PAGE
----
Tomorrow, and Tomorrow, and Tomorrow, a review by Joanna

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🌟🌟🌟🌟🌟 Tomorrow, and Tomorrow, and Tomorrow,

Gabrielle Zevin

416 pages

Knopf Doubleday

Published July 5, 2022

I’m such a literary philistine that I didn’t recognise that the title Tomorrow, and Tomorrow, and Tomorrow, is from Shakespeare. Shame on me. Didn’t stop me loving it though! A contemporary novel about friendship in the world of video gamers, this was not an obvious choice for me as I’ve never been into gaming – it’s always seemed like a waste of valuable reading time. This is not to denigrate anyone that does play, it’s just not my thing, but this was not in any way a barrier to me becoming totally immersed in this lovely, elegant, compelling and moving book.

Sam and Sadie meet by chance as children in the mid-80s, and bond over loneliness, a shared geekiness and love of video games, becoming best friends. After a falling-out, they don’t speak again until they are both students in Boston, and join forces to start making the innovative games which will change their lives and make them rich. The book follows their ups and downs, loves and losses over the next twenty years, and explores the meaning of a unique friendship.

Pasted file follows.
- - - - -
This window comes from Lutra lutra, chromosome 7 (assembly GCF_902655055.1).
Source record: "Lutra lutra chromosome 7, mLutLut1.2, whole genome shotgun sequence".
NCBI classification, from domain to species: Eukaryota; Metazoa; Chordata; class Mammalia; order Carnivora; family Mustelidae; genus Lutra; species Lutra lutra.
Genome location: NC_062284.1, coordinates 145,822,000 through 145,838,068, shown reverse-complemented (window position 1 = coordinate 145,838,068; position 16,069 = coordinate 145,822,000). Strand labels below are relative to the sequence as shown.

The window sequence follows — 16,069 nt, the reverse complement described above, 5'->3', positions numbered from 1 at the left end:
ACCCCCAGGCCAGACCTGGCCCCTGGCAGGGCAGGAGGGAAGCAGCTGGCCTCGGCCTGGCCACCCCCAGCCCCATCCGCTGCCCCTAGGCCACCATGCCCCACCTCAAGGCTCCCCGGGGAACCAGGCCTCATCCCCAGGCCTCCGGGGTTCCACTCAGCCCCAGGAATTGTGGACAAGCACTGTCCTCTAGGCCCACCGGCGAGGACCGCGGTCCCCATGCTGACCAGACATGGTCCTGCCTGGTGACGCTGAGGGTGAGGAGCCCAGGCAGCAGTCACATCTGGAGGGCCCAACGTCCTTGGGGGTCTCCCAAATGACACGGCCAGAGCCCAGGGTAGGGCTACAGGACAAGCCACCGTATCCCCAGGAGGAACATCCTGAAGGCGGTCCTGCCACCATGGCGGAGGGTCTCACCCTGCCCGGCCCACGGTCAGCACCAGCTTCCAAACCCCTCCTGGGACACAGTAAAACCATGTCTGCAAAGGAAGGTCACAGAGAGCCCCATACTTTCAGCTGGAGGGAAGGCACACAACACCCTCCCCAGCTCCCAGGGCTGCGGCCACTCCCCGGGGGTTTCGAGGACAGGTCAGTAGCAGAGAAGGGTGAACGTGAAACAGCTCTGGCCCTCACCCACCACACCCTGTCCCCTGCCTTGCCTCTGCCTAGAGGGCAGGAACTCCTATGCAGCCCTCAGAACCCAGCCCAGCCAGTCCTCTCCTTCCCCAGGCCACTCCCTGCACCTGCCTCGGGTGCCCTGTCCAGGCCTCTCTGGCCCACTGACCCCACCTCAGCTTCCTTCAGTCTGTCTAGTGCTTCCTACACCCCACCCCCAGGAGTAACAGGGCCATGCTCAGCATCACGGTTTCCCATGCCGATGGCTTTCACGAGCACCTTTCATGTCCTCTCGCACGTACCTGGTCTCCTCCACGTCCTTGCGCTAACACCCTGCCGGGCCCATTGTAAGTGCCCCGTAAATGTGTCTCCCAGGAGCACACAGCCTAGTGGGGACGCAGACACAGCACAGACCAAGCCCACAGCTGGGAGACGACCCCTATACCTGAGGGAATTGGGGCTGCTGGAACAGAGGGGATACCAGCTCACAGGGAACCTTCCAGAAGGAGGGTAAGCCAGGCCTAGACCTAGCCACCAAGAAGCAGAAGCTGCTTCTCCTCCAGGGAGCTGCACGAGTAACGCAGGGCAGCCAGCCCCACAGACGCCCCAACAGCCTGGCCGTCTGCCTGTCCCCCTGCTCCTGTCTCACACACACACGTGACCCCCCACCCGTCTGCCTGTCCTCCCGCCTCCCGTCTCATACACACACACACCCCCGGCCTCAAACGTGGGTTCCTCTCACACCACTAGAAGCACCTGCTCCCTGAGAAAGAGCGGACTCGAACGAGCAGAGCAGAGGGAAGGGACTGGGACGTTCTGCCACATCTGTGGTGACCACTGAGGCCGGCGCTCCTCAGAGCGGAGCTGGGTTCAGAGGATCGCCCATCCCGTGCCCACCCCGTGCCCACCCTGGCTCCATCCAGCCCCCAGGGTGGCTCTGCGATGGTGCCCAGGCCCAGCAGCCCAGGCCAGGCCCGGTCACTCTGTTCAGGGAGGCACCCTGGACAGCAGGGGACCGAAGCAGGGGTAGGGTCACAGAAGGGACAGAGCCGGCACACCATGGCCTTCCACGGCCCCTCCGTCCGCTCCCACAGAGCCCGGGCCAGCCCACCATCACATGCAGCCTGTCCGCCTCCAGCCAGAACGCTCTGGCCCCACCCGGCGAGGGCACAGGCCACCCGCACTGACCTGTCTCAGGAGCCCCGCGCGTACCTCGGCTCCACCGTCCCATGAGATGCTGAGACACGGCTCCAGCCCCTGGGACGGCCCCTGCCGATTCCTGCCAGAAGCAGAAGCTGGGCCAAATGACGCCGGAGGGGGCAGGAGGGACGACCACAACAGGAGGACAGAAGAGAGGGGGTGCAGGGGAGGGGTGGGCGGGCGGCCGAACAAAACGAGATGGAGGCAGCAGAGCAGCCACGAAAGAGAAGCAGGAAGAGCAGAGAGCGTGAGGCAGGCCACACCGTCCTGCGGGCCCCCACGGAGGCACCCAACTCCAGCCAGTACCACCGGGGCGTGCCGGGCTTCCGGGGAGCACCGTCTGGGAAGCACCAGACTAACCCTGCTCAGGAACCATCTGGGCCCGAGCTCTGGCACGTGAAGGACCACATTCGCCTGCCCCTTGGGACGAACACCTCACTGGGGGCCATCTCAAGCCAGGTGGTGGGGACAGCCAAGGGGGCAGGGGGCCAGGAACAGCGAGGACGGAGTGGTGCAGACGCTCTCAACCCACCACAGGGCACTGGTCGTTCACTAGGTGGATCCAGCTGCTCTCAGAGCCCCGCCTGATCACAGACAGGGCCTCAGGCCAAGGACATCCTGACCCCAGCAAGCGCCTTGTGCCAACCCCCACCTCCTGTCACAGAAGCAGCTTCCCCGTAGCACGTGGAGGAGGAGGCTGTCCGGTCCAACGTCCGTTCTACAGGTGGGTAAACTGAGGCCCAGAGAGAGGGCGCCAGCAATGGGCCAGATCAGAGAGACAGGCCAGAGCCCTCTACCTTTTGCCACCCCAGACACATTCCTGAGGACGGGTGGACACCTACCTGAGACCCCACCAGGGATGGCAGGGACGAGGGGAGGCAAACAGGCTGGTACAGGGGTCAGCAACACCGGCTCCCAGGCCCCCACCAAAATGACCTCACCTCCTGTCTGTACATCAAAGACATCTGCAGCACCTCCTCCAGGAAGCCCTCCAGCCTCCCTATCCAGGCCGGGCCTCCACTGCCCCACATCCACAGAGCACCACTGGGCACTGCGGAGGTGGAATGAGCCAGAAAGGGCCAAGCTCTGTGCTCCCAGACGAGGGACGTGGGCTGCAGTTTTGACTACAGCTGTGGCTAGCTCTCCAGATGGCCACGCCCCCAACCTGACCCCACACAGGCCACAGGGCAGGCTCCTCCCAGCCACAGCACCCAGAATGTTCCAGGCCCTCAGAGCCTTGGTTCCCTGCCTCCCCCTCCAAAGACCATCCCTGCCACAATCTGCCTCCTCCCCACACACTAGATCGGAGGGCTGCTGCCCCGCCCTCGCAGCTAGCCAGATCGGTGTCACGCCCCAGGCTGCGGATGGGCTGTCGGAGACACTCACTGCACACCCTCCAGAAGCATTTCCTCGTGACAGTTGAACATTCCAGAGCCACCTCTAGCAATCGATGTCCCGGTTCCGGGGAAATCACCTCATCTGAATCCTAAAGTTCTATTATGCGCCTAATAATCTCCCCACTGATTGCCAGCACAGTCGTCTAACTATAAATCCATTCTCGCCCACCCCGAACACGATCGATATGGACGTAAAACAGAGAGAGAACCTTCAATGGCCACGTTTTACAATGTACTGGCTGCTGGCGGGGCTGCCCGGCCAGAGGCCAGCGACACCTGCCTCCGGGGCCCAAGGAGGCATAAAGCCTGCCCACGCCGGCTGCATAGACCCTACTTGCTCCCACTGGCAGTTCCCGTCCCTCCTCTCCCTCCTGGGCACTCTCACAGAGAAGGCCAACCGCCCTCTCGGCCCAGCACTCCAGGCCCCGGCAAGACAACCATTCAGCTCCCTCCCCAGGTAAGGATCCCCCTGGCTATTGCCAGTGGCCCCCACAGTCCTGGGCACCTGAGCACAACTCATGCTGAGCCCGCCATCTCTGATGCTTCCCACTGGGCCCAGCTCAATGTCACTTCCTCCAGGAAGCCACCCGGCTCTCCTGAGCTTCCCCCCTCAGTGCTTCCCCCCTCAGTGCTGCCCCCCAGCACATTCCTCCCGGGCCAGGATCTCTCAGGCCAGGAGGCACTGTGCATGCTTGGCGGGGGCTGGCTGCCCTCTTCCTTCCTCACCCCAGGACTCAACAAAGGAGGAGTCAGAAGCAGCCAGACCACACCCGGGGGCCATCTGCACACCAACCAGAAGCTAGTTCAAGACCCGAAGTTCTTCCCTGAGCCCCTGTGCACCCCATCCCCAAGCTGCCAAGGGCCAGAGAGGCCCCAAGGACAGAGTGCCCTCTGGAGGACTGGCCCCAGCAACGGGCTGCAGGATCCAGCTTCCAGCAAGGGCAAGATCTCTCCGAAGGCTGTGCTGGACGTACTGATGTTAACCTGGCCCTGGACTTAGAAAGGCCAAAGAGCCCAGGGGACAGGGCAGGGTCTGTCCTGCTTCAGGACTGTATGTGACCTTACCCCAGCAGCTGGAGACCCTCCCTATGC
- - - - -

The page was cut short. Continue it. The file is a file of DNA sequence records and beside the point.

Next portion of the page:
I had not previously heard of this author, but I loved her writing – even though I ended up having to look up more words and references than I have in years, and I actually appreciated the push to learn the actual meaning of words I knew but never fully understood, like ersatz, or the Strawberry Thief. Do not let this put you off! I thought her three main characters were brilliant – realistically flawed and emotionally scarred – Sam by his disability, Sadie by the unlikely stress of being a pretty girl trying to be taken seriously in a clever boy’s world. And don’t we all want a Marx in our lives? I also liked the realistic diversity of her cast of supporting characters.

It is a long book, but, unusually, I didn’t want it to end – in fact my initial reaction to the slightly muted ending was to feel a bit cheated, but on reflection, it’s perfect. I SO didn’t want this to turn into a romance, there are not enough books written about friendship, and so many bookish happy endings seem to be conditional on the guy and the girl getting together. While this is a book about young adults, it’s not YA, and probably will appeal most to fellow Gen-Xers, with all the nostalgic 80s & 90s pop culture references – even if the gaming ones went mostly over my head!

Thanks to NetGalley and Knopf Doubleday for the ARC. I am posting this honest review voluntarily.

Tomorrow, and Tomorrow, and Tomorrow, is available now.


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